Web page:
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Yesterday we got an insight into the life of poker pro Sam Grafton where he talked about his daily schedule, his quest for endurance and professionalism within the world of poker. Now join us for part two as Lee Davy continues with his fantastic “A Week in the Life of…”

Are there any particular satellite formats you prefer over others?

Not really, although I do like the Turbo’s. I just feel you have a massive edge in any satellite because people don’t understand how they work. Even if intellectually they understand it, it is a really hard thing; even very good players find it hard to switch off the mentality of, “I have got to win every chip”. Turning down a spot that is +EV is counter-intuitive and you have to turn down a lot of +EV spots in satellites.

Even very good players find it difficult to fold the best hand despite knowing that your hand beats their range. So I feel like I have an edge in satellites because people aren’t willing to make the appropriate adjustments to satellite strategy. That’s why I like to start my Sunday playing them.

Were you up or down this week?

I don’t pay any attention to whether I am up or down because I need to be professional about it. Back in the day, when I used to sit in a cash game with £200 in front of me it was different. It was all mine – win or lose – and I would always know how much I was up or down to the absolute microscopic level. If I were £100 up at one point and then only £82 up the next, I would know about it. I would be thinking, “Damn, I should have left an hour ago”. But that’s the amateur mentality.

I am going to make money

People who are playing the game for the long run have to try to make +EV decisions in the moment of, “Should I or shouldn’t I play this hand?” Whether you’re up or down shouldn’t matter to you, and shouldn’t affect your decisions in an ideal world. In the long run I am going to make money and I have proven this. My track record is good. I made this point earlier; there is a slight counter balance. You can’t switch off the part of you, which tells you whether you are playing good or not. You could be losing and playing well, or winning and playing badly, that’s the obvious difficulty with poker and that’s why so many people lose money as they get results above expectation.

You need to scrutinise your game all of the time

…and when you are having a downswing it doesn’t hurt to be reviewing hand histories with friends. You could ask them, “What would you have done here?” Or, “What did you think of what I tried there?” Going back to the push-fold chart on your bust out hand to just see how it matches up to what the math says for example.

Having a downswing is a time to look at how to improve. The game changes so quickly and it’s how top players change so quickly, and are constantly evolving, that makes them top. You need to make sure you are on top of what is new in the game. On one hand I don’t pay attention to whether I am winning or losing, but on the other I really hope I am still questioning whether I am playing each hand in the optimal way?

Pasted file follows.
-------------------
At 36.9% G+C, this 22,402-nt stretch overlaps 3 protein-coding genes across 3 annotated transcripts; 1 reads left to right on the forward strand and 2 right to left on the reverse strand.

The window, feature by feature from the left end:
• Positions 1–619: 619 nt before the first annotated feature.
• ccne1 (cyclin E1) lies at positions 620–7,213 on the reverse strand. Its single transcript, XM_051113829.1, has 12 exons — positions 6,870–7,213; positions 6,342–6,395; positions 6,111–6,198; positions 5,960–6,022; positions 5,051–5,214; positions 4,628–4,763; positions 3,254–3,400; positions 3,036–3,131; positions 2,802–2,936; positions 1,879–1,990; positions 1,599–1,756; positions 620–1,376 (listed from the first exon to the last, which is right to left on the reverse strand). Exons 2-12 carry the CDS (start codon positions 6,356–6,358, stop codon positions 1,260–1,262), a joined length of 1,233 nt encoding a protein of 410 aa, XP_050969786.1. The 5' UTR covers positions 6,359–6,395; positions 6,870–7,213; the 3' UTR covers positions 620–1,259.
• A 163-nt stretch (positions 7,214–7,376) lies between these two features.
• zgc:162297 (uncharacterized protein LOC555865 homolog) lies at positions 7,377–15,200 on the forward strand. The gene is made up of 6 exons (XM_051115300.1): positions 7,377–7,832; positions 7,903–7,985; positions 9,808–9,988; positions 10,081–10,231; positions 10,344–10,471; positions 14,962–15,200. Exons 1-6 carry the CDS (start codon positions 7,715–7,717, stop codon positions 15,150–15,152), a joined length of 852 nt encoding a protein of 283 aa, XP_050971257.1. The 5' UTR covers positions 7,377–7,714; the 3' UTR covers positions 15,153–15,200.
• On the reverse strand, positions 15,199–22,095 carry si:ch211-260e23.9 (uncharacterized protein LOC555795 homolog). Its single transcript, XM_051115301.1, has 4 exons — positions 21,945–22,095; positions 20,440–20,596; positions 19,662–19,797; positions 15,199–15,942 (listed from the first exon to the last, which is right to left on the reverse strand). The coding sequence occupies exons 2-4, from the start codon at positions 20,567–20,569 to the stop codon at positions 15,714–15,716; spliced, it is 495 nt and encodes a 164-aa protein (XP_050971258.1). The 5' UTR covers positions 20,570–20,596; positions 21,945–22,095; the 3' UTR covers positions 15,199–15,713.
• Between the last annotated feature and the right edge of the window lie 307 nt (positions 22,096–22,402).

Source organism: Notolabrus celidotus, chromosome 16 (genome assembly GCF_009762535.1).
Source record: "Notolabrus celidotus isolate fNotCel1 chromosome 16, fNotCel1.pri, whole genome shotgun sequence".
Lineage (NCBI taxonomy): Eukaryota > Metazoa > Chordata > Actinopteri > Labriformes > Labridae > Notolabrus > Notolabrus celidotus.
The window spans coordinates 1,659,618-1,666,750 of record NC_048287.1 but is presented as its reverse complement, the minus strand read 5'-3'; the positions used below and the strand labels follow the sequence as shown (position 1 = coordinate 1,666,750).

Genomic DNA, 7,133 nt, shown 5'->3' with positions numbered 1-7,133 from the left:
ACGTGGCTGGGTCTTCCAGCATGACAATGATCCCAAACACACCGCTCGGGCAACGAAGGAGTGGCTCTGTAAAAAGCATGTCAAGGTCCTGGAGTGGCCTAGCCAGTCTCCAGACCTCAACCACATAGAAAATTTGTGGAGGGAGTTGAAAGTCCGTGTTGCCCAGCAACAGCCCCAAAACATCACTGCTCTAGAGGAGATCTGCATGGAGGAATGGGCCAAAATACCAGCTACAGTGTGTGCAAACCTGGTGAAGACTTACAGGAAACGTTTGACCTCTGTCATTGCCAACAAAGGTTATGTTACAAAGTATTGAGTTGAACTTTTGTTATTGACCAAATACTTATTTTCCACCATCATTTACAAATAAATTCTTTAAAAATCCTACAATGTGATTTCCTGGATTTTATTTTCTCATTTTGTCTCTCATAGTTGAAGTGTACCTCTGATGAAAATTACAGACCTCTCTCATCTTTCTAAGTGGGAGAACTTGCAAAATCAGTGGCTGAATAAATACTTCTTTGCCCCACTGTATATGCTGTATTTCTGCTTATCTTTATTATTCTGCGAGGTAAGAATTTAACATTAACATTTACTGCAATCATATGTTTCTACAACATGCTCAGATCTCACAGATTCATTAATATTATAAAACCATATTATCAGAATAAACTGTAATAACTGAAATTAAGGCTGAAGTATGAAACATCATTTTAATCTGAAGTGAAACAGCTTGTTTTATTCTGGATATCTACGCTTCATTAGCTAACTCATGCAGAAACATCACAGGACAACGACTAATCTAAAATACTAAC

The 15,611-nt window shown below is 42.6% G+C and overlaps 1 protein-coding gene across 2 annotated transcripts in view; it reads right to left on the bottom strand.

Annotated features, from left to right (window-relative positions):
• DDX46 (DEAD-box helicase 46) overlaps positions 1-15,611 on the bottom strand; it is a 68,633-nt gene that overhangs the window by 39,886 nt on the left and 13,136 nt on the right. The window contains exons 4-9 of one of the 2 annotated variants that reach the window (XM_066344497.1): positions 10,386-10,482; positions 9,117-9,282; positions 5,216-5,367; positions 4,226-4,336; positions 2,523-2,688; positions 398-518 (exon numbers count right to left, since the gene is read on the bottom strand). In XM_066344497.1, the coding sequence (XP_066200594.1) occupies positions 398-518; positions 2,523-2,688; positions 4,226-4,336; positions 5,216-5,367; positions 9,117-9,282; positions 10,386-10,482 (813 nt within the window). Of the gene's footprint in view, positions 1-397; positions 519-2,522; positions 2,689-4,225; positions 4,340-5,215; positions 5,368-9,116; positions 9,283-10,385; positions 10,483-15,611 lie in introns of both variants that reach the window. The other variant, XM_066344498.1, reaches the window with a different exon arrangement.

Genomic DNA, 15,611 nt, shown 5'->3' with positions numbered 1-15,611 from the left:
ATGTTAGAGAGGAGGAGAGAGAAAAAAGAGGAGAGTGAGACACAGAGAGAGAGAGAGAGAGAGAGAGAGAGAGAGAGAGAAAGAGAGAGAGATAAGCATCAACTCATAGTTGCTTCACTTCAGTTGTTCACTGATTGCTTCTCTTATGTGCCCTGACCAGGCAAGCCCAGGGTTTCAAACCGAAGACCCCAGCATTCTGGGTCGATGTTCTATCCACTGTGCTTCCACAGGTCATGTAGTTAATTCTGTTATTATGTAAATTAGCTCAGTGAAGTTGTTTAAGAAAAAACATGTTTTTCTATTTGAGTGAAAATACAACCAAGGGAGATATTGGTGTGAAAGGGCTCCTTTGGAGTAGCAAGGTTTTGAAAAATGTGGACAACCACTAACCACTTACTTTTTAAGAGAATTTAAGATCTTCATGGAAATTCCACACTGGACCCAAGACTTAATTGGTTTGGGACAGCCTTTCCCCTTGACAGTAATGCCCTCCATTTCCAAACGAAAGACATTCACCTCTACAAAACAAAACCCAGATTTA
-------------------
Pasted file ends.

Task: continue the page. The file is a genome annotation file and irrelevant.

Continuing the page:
When it comes to learning do you think that players take their foot off the gas once they become successful and have you?

I am sure that’s the case. I suspect people don’t do much reviewing when they are either winning or are financially comfortable. I don’t doubt that in a decades time people will look at this period, in poker, and think it was like rugby union players were 20-years ago. The idea that we would all go out boozing the night before a £5k tournament will be seen as absolutely insane.

It’s Ridiculous

The fact that people are running stables with turnovers between a half a million and a million, each year, with no accountant to run their books and keep a check on where the money is going it’s ridiculous.

Hand reviewing is such a rarity these days and players can go through an entire tournament without even talking to their backer. When does a backer ever upload the entire hand histories for a tournament and go through them just to keep sense of how they are playing?

All of these things are amateurish. I am just the same sometimes. Even at the GUKPT Jake Cody and I got through Day One and it was my friend’s birthday. We got in a cab, Jake dropped his bags at the hotel, we went to the club where he was having the party; we couldn’t get in so we tipped the doorman to let us in and went in and left, went to some after hours bar and got in at 04.00.

And that’s the behaviour whilst playing in a £2.5k tournament. When a footballer goes out the night before a match, and is spotted, it makes headline news that they are being irresponsible, but you don’t get that with poker at all. Not yet anyway.

Coming Up in Part 3

In Part Three, Grafton talks about his favourite hand of the week, and why he doesn’t need to frequent online training sites anymore. Missed the first part? Read it here

About the Author

Lee Davy is a writer from Ogmore Vale in South Wales. You can follow his views and opinions through his blog at or on Twitter

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